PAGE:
By Jessica Diggs
The Manetti Shrem Museum, located on the UC Davis campus, is currently exhibiting art by multimedia and contemporary Bay Area artist, Mike Henderson. This exhibit, which officially opened on January 30, is Henderson’s first solo venture in 20 years and features work by the artist previously thought lost in a 1980s fire.
Henderson has long been known for work that explores race, politics, and California. The showing of the artist’s pioneering work has caused excitement in the art world, with the event having been covered in a wide array of media outlets from the local Sacramento Bee to The Guardian in the UK.
The campus museum is a fitting venue for the pioneer artist, who retired from his role as a professor in the UCD Art department in 2012 after 43 years of teaching. Hired in 1970, Henderson was only the second Black instructor at the institution at the time.
With a creative career that began in San Francisco in the 1960s, Henderson’s style has been described as “abstract” and known to explore themes of activism centered around the Black experience. In his later years, the artist has also experimented with Afro-futurism (an art form that uniquely blends Black culture and history with science fiction) and surrealism.
Some of Henderson’s best-known works include his 1966 oil painting, The Scream, and Love it or Leave it, I Will Love it if You Leave it, an example of the artist’s use of mixed media. Both reflect the influence of the civil rights decade on his work. In a piece written for Forbes magazine, Chat Scott declared that Love it or Leave it could “easily have been painted in the last month,” emphasizing Henderson’s timeless critiques of American culture.
This current exhibit, titled “Mike Henderson: Before the Fire, 1965-1985,” is a collection of the artist’s paintings that were previously unseen by the public. It was revealed that the name of the exhibit is not merely an artistic flourish, but a reference to a real and tragic event in Henderson’s artistic life.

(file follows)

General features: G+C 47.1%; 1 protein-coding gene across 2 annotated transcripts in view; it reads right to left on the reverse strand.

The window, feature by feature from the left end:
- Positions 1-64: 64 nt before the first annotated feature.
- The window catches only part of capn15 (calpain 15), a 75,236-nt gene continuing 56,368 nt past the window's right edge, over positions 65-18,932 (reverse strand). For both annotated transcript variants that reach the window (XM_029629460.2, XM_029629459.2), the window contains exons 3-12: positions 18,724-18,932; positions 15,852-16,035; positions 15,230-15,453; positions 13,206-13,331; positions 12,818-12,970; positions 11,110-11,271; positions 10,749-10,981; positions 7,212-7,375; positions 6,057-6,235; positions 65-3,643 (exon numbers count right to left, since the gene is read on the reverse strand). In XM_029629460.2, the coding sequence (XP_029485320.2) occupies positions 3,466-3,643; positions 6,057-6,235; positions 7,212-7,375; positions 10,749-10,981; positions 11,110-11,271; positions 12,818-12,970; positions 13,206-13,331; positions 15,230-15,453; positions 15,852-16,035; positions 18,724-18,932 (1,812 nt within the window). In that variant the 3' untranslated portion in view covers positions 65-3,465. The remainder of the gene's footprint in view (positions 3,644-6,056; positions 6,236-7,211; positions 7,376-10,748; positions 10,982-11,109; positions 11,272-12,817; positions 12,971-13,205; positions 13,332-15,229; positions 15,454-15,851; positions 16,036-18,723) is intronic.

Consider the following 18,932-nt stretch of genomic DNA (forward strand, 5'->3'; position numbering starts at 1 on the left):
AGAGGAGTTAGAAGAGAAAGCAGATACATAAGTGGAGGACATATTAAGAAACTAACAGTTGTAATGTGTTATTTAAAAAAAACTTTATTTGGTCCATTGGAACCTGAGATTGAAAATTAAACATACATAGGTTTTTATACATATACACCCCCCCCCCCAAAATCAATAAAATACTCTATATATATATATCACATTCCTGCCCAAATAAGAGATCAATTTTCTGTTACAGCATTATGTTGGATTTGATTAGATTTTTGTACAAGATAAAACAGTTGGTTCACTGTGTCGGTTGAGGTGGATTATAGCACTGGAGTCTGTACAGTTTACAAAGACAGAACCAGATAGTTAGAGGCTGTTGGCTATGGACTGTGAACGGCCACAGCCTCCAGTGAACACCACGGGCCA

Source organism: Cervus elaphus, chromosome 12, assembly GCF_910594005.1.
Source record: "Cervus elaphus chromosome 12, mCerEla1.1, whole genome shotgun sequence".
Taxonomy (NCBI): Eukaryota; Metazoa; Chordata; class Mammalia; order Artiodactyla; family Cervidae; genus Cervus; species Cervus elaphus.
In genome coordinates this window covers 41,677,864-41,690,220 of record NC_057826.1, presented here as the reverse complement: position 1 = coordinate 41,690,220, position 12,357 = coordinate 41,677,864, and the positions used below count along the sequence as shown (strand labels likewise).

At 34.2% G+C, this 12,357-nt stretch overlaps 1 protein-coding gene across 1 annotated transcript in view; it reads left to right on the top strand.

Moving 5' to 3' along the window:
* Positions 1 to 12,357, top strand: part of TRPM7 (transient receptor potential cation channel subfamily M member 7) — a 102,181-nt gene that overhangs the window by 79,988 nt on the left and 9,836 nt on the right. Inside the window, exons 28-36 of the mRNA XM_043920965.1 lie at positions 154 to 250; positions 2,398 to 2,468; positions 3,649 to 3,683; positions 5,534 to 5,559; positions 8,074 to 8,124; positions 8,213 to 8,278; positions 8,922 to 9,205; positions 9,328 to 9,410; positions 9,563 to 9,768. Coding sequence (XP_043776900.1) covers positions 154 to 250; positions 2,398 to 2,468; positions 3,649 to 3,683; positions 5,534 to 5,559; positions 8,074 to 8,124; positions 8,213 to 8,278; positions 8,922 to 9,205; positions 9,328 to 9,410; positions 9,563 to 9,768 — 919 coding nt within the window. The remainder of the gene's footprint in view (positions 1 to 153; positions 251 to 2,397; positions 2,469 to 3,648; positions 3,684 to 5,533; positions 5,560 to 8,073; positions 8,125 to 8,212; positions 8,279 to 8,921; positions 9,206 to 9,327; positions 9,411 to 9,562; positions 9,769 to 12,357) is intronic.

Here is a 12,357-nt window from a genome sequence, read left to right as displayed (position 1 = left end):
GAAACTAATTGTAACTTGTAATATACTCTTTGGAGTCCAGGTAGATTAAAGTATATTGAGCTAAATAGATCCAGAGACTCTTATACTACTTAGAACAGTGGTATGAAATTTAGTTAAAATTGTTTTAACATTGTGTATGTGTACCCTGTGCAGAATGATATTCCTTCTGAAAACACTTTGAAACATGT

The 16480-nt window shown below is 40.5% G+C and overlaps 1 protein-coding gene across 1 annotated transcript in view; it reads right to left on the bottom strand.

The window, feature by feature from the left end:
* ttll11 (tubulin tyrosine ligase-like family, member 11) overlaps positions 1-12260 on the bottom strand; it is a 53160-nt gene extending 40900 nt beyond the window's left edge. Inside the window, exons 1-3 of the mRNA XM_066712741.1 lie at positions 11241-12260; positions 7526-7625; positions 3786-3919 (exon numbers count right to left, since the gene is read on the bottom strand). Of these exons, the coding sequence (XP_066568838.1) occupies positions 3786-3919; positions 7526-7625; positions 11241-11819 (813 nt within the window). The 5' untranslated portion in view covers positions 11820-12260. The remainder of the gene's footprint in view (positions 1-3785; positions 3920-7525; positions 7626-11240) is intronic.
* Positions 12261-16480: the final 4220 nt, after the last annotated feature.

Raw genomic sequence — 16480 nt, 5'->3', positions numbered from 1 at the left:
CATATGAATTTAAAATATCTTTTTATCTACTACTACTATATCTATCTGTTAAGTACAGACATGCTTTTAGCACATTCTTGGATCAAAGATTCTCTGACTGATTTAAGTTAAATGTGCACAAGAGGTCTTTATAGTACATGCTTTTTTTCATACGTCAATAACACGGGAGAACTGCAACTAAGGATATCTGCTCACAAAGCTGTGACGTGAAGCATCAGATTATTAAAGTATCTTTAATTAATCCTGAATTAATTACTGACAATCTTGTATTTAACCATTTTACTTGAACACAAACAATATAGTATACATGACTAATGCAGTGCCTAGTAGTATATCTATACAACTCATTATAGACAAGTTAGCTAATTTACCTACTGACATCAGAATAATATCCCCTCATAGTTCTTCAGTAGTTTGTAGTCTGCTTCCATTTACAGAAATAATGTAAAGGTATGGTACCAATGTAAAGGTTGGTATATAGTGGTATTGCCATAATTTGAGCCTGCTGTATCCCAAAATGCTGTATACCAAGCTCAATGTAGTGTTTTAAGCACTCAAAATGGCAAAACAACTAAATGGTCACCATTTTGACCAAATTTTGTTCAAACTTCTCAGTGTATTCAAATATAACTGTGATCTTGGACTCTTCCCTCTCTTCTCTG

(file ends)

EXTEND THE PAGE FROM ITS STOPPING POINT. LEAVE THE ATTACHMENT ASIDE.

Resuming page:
After a fire broke out in Henderson’s studio in 1985, it was assumed to have destroyed a significant portion of the painter’s work. In an interview with Frieze in February, Henderson said that when he thought he had lost years of his work to the fire, his confidence to carry on as a Black artist suffered. But ultimately, he found a way to keep himself focused on creating.
“I told myself that I’m going to bounce back,” Henderson said. “There were two phrases that came to mind every morning: ‘No expectations, one day at a time,’ and don’t worry about where the tracks are going, enjoy the ride.’ They became my mantras.”
Fortunately, some of these paintings were later found and restored thanks to the collaborative effort between the Manetti Shrem Museum and Preservation Arts in San Francisco. Now, the public can gain a glimpse into a previously lost era in Henderson’s artistry. Speaking to The Aggie back in January, curator Sampada Aranke also shared the artist’s novel use of fire in producing some of the works now on display at the museum, saying, “Henderson would create burn tracks and marks on his canvases, further highlighting the vigor and experimentation that underlies his art.”
The museum’s founding director, Rachel Teagle, said that this exhibit represents one of the core missions of its work “to recuperate the art of a major California artist who is central to UC Davis’ legacy.” The exhibit, which is free to the public, will run until June 25th. For more information on this or other current or future exhibits, visit the Manetti Shrem Museum’s website.